It’s time for a trip down memory lane! A few people have asked for more specific information about my old apartment (if I still live there — I don’t!) and I love any excuse to talk about this space since it was the first that my husband and I lived in and decorated together. The apartment was in a house that was built in the late 1890’s by architects Clinton and Russell with the original interiors designed by Edith Wharton and Ogden Codman, Jr (you can imagine how fast I jumped when I saw this listing go up). While the building was originally a single family home (can you believe it?), it was later converted into separate apartments (about 20 of them). All of the apartments have wonderful high ceilings, huge windows, and working fireplaces — it definitely doesn’t feel like New York! The apartment itself was about 850 square feet with a living room, bedroom, kitchen and bathroom. My husband and I have lots of books that we wanted to be able to live with, so I really designed the living room to feel like a library. I wanted it to have a cozy, lived-in feeling where you could curl up and read a book, enjoy a warm fire, and leave after a few hours feeling inspired and ready to take on the city. As a result, it really does feel like a hideaway. My husband, Chris, is an avid art collector and the pieces that he brought to the apartment helped enormously in giving the traditional furnishings a feeling of relevance. While the living room has lots of pattern and color going on, the bedroom is very simple. Below, the bookcases in the living room are filled to the brim with as many books as we could jam in!!
The deep and cozy tufted chair in front of the window is a custom piece that I upholstered in one of my all time favorite prints from Quadrille called Jardin des Plantes. This fabric was the launching pad for room’s scheme.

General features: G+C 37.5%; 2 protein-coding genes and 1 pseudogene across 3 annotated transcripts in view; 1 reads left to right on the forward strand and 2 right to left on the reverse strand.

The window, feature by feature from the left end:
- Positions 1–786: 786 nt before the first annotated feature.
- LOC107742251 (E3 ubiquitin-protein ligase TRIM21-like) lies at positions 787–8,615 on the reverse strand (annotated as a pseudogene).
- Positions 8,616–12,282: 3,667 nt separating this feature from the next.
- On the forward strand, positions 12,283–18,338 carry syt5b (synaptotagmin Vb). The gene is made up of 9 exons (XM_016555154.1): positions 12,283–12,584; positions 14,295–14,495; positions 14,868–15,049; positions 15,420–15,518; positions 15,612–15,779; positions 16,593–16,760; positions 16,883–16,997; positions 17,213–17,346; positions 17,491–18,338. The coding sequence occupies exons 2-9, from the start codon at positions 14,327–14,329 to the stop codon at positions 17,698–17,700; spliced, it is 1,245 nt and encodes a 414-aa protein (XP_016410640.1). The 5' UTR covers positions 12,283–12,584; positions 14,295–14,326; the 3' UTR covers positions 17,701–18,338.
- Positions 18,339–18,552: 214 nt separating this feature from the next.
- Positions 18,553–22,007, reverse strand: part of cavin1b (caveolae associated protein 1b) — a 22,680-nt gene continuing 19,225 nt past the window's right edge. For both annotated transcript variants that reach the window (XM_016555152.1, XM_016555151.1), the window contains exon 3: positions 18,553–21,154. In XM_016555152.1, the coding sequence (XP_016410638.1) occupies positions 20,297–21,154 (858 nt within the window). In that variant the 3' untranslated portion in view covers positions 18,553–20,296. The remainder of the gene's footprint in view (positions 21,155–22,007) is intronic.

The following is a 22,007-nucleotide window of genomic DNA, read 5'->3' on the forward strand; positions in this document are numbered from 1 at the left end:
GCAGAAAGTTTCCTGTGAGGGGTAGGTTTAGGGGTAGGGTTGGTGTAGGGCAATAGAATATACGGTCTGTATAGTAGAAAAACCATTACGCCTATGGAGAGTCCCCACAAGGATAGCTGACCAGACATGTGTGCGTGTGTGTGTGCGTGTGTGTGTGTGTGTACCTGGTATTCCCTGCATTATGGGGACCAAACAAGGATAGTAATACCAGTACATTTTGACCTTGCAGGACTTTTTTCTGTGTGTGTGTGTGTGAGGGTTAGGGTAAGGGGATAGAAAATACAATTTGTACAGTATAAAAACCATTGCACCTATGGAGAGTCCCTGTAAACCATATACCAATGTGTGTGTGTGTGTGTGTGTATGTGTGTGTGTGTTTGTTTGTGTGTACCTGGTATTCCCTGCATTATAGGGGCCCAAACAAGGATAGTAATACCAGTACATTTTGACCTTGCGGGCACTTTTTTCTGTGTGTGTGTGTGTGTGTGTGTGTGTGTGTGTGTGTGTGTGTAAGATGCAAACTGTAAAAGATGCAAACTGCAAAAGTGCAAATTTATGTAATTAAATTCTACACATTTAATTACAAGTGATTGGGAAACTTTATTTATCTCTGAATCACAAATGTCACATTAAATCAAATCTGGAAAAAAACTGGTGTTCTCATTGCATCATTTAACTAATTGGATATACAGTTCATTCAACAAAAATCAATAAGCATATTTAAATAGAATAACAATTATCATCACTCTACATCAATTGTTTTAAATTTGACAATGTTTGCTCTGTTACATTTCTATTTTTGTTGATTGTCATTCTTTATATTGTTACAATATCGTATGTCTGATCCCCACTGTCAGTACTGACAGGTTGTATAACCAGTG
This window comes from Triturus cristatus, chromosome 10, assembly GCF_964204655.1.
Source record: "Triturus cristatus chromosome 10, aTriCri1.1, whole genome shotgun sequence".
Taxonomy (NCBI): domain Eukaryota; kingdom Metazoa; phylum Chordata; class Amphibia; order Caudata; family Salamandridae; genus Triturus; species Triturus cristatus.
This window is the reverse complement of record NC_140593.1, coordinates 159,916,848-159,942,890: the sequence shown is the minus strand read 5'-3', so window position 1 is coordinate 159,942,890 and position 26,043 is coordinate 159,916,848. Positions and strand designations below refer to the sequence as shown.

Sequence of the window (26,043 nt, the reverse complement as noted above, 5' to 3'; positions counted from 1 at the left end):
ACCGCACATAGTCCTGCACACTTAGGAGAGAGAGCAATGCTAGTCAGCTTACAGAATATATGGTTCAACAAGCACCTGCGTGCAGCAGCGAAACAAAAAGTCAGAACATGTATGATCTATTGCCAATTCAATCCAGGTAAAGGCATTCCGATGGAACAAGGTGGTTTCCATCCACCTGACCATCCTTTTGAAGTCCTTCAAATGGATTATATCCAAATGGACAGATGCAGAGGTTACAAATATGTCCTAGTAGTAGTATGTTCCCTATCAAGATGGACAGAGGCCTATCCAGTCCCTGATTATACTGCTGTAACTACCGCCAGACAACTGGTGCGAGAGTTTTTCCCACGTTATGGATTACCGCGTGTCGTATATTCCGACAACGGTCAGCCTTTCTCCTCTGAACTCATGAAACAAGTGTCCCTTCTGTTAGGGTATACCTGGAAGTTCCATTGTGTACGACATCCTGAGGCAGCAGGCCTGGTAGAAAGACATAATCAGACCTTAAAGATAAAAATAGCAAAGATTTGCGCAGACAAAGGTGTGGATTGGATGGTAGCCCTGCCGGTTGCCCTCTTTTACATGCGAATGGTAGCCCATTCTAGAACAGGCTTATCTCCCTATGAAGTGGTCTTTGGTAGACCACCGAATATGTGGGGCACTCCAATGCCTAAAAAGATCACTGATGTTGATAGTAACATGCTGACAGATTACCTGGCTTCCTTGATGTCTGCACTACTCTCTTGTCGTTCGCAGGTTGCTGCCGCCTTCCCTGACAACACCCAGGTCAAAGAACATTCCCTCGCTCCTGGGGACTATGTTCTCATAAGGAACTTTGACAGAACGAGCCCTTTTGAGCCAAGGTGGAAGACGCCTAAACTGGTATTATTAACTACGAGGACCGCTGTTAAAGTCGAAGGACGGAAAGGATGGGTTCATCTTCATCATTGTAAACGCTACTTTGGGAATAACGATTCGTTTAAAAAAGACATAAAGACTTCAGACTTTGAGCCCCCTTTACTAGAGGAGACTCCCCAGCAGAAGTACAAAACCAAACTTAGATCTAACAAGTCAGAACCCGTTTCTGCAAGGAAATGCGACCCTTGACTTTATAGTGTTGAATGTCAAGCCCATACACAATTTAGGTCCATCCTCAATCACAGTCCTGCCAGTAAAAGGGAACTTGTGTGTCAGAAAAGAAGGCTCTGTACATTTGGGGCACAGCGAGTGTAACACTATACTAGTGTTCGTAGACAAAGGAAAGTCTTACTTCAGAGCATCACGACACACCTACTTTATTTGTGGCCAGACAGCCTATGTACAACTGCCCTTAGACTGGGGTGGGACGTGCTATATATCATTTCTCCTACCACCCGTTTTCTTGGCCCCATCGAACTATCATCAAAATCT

My mom and I have a love affair with slipper chairs, they are an essential piece for us. Originally I had nothing in front of the fireplace, but it was feeling a little bit empty and we needed to incorporate some additional seating that could be easily moved around the room. We often put slipper chairs on casters for this reason. I also wanted to add another soft color into the room, so upholstering the slipper chairs in a lavender linen was a nice way to balance the chocolate brown velvet pillows and neutral sofa. The coffee table was a piece that I designed based on a popular form from the 1970’s; I had the table made and then had a decorative painter faux finish it with a tortoiseshell top and horn sides and legs. I gravitate towards more traditional forms of upholstered pieces (I find them most comfortable!) so I wanted to incorporate at least one very modern element in the room — and of course the art is all very contemporary!
The sofa cushions in a different fabric from the body of the sofa was done for two reasons. First, our dog is very rambunctious and loves to jump all over the furniture–especially the sofa! The fabric of the body of the sofa is 100% linen which is beautiful and textural but not particularly durable if you use your sofa every single day and have lots of wear and tear. Second, it was an excuse to add more pattern into the room. The seat cushions made out of a leopard print are my ode to Madeleine Castaing.
The sisal carpet is really a non-event. I just needed something to put down on the floors and didn’t want to spend a lot of money since this apartment was not meant to be forever.
The bedroom was left simple and everything in it was designed to be flexible and easy to move in the future. This apartment was a rental, so we couldn’t alter the walls with paint or wallpaper. In the end, it turned out to be a very calm and soothing space–and, as it happens, there’s no better wall color to show off art than white!
I’ve always loved this desk from the original Mark Hampton collection for Hickory Chair. It’s just a great piece that can live in your home in so many iterations with many different functions.
This space came and went with the blink of an eye but I feel so lucky to have the photos that our friend and wonderful photographer Lucas Allen took to remember it by. Let me know if you have any questions!